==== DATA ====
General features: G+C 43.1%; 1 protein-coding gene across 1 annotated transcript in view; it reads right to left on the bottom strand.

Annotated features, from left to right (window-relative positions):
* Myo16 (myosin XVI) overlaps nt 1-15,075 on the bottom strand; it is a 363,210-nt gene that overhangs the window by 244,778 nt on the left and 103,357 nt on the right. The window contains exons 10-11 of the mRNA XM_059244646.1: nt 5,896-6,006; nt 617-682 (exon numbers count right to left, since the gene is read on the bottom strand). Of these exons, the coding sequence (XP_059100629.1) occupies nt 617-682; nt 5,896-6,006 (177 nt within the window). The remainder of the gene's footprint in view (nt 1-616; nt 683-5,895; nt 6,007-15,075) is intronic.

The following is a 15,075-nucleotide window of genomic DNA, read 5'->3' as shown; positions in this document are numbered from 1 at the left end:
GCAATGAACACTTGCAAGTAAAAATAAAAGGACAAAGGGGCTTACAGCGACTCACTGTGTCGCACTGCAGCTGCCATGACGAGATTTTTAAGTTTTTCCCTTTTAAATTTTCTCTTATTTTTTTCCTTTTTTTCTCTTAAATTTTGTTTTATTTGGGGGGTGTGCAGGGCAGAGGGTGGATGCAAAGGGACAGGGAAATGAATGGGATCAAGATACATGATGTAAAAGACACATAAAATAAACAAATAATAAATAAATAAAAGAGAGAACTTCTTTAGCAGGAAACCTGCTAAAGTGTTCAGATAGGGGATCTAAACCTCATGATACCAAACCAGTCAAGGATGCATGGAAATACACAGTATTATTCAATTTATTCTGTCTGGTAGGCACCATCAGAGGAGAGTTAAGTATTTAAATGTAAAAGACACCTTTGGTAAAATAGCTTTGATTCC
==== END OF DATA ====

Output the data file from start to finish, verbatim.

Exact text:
General features: G+C 43.1%; 1 protein-coding gene across 1 annotated transcript in view; it reads right to left on the bottom strand.

Annotated features, from left to right (window-relative positions):
* Myo16 (myosin XVI) overlaps nt 1-15,075 on the bottom strand; it is a 363,210-nt gene that overhangs the window by 244,778 nt on the left and 103,357 nt on the right. The window contains exons 10-11 of the mRNA XM_059244646.1: nt 5,896-6,006; nt 617-682 (exon numbers count right to left, since the gene is read on the bottom strand). Of these exons, the coding sequence (XP_059100629.1) occupies nt 617-682; nt 5,896-6,006 (177 nt within the window). The remainder of the gene's footprint in view (nt 1-616; nt 683-5,895; nt 6,007-15,075) is intronic.

The following is a 15,075-nucleotide window of genomic DNA, read 5'->3' as shown; positions in this document are numbered from 1 at the left end:
GCAATGAACACTTGCAAGTAAAAATAAAAGGACAAAGGGGCTTACAGCGACTCACTGTGTCGCACTGCAGCTGCCATGACGAGATTTTTAAGTTTTTCCCTTTTAAATTTTCTCTTATTTTTTTCCTTTTTTTCTCTTAAATTTTGTTTTATTTGGGGGGTGTGCAGGGCAGAGGGTGGATGCAAAGGGACAGGGAAATGAATGGGATCAAGATACATGATGTAAAAGACACATAAAATAAACAAATAATAAATAAATAAAAGAGAGAACTTCTTTAGCAGGAAACCTGCTAAAGTGTTCAGATAGGGGATCTAAACCTCATGATACCAAACCAGTCAAGGATGCATGGAAATACACAGTATTATTCAATTTATTCTGTCTGGTAGGCACCATCAGAGGAGAGTTAAGTATTTAAATGTAAAAGACACCTTTGGTAAAATAGCTTTGATTCC